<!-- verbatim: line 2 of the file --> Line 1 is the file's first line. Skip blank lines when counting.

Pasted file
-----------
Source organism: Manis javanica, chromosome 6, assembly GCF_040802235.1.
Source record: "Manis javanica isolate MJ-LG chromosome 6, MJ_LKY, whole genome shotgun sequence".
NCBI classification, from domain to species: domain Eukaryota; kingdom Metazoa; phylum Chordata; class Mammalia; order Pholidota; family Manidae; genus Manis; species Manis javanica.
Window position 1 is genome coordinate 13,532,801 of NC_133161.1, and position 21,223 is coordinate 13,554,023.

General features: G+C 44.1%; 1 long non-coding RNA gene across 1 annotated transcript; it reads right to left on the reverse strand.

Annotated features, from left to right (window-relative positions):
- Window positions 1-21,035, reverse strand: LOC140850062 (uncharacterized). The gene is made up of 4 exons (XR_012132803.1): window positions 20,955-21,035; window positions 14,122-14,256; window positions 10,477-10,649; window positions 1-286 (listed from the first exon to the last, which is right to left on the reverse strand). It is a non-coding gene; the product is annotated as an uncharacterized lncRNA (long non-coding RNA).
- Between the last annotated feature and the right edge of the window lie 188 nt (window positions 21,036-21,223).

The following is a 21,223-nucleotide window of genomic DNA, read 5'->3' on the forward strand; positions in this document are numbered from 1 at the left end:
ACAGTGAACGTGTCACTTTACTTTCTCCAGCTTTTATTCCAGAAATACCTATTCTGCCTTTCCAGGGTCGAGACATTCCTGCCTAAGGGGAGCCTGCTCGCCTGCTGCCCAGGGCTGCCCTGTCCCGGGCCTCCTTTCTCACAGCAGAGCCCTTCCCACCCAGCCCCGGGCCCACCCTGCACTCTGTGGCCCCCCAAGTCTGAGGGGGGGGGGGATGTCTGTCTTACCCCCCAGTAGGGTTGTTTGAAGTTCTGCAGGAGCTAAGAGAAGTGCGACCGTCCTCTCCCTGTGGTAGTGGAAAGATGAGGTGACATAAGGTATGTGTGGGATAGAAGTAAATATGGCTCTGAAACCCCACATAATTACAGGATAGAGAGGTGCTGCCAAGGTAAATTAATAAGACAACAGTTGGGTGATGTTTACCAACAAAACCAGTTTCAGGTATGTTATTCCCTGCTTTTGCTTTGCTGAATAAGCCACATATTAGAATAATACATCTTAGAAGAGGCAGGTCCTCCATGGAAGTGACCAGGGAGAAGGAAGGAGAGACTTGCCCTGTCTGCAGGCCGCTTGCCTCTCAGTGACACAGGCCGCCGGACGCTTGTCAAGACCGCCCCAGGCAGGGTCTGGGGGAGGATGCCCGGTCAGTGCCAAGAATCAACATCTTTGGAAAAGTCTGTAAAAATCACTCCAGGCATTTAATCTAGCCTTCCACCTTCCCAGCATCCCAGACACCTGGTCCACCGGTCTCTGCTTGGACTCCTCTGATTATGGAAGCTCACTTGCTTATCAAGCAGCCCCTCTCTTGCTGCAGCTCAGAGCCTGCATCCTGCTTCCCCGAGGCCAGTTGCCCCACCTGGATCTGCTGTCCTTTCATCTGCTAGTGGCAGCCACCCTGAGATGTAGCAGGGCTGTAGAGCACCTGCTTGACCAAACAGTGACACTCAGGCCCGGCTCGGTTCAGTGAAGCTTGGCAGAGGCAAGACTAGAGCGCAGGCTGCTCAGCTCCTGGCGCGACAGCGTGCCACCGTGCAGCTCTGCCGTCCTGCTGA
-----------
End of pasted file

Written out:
Source record: "Manis javanica isolate MJ-LG chromosome 6, MJ_LKY, whole genome shotgun sequence".